Comments

Since: Jul 11, 2011
Posted on: July 11, 2011 9:13 pm
 

What teams risk in a lockout: Southwest Division

I think what the writer is saying about markets is correct.
While Dallas and Houston are both about the same size market, (which makes both of them medium size markets), Mark Cuban spends like a big market owner.  Just look at salary cap figures.  Only the Lakers and Dallas spent north of $90 million.

For metropolitan population, both Dallas and Houston have around 6 million people, which puts them in the same approximate population level as Detroit, Philadelphia, Atlanta, Miami, and Boston.  Officially, Houston has the 11th largest media market.

The only true large media markets are New York and Los Angeles (which have populations around the 20 million mark).

The next level has cities that have populations closer to 10 million than 5 million.  These include Chicago, Washington-Baltimore, and the San Francisco bay area. 



Since: Nov 28, 2006
Posted on: July 11, 2011 1:39 pm
 

What teams risk in a lockout: Southwest Division

I hope the Hornets do leave New Orleans.  Damn George Shinn for taking them out of the Carolinas, where the team was successful.  Well, until he started the new arena talk.  Maybe the NBA could stick them in LA so there can be three teams playing in the Staples center.  What other city could use an NBA team?  Move them north to Nashville? Pittsburgh? New York could add a team to the Bronx.  Seattle may want a team back, Cincy loves basketball right? 

Chris Paul will be a Knick the first chance he gets and the Hornets will be without their star player.  Good Luck with that. Imagine that, a player from the state of NC could ruin the franchise that was stolen from NC.



Since: Mar 21, 2008
Posted on: July 11, 2011 1:25 pm
 

What teams risk in a lockout: Southwest Division

It is really hard for Hornets fans here right now. They are really pushing hard to sell season tickets but with all the uncertainty with the team and the NBA it's a tough sell. I thought that when they traded away the draft pick for cash that said they were really going to push hard for a free agent to help Paul. The Hornets do mean a lot to the city but there just doesn't seem to be the same commitment to winning that the Saints finally showed the last few years. Still we would hate to see them go. Hopefully both the NBA and the NFL come to their senses soon.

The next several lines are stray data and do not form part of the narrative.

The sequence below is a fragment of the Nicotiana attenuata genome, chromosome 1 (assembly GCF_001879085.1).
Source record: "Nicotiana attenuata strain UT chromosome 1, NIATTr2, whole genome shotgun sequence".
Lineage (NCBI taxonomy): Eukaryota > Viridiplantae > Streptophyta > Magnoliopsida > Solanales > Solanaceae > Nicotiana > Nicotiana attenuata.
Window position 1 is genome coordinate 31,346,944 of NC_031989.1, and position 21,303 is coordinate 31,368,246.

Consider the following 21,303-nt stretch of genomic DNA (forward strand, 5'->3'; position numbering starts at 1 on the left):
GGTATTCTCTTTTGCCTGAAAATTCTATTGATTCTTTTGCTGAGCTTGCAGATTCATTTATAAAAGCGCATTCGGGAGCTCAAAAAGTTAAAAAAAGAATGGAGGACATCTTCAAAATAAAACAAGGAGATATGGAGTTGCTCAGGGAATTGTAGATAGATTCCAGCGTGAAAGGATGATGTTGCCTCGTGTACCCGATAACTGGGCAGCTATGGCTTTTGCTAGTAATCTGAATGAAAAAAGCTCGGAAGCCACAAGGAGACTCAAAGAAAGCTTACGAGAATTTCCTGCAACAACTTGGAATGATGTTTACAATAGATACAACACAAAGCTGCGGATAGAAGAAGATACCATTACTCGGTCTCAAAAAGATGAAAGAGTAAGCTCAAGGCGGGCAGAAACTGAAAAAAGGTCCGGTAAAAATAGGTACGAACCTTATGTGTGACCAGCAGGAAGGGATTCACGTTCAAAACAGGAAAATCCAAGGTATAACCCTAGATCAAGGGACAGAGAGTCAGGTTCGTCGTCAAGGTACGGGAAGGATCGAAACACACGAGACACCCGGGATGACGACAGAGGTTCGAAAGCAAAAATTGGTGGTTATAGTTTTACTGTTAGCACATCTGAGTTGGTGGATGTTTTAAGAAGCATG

Since: Apr 23, 2010
Posted on: July 11, 2011 12:40 am
 

What teams risk in a lockout: Southwest Division

I pity Hornets fans.

Regardless of whether there is a season or not, the Hornets are in serious trouble. David West is all but out the door, and CP3 is very unhappy and the team has done very little to quell his frustration. Trading their only pick away for cash considerations sealed the deal in my mind, NOLA management aren't willing to work hard to keep Chris Paul content. After all that I knew that Paul is gone, 100%, no question about it. It now is just a matter of how he goes, and when he goes. I would like to think quietly in a trade for picks and some decent talent, but knowing this franchise it'll likely be after a blowout or outburst and he'll be let go with the Hornets getting nothing in return.

Seriously, the only team that has worse management in the NBA than the Hornets are the Raptors, although the T-Wolves certainly can do some awful things too. 


WVBeachBum
Since: Feb 7, 2007
Posted on: July 10, 2011 10:11 pm
This comment has been removed.

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Since: Oct 23, 2006
Posted on: July 10, 2011 9:26 pm
 

What teams risk in a lockout: Southwest Division

Houston and Dallas are.   

San Antonio... despite being technically one of the 10 largest cities in the US for some time now, is not a major market.  Because almost all of its metro area is the city, there are a few outlying municipalities but nothing like Houston or Dallas.   Taken as a city, it is one of the largest in the country.  Taken as a metro area, it is one of the smallest markets for an NBA franchise.  And tv networks care about the entire market, not just that contained within the municipal boundaries.

 



Since: Mar 10, 2009
Posted on: July 10, 2011 9:20 pm
 

What teams risk in a lockout: Southwest Division

so the largest city in texas isn't a major market ? 



Since: Oct 23, 2006
Posted on: July 10, 2011 8:49 pm
 

What teams risk in a lockout: Southwest Division

Wrong on a couple of things.... 1) Houst is a large market.  I am not sure who would consider that metropolitan area as anything but a major TV market.

2) Dallas and San Antonio would BENEFIT from a shortened season.  They don't need training camp or long grinding seasons.  Both are playoff ready and more dangerous if the season were shortened.  Younger teams need the training camps and long seasons to bond.  The short season actually helps the older teams like Boston, LA, SA, and Dallas avoid injuries.  Young teams can heal and handle an 82 game grind more healthy.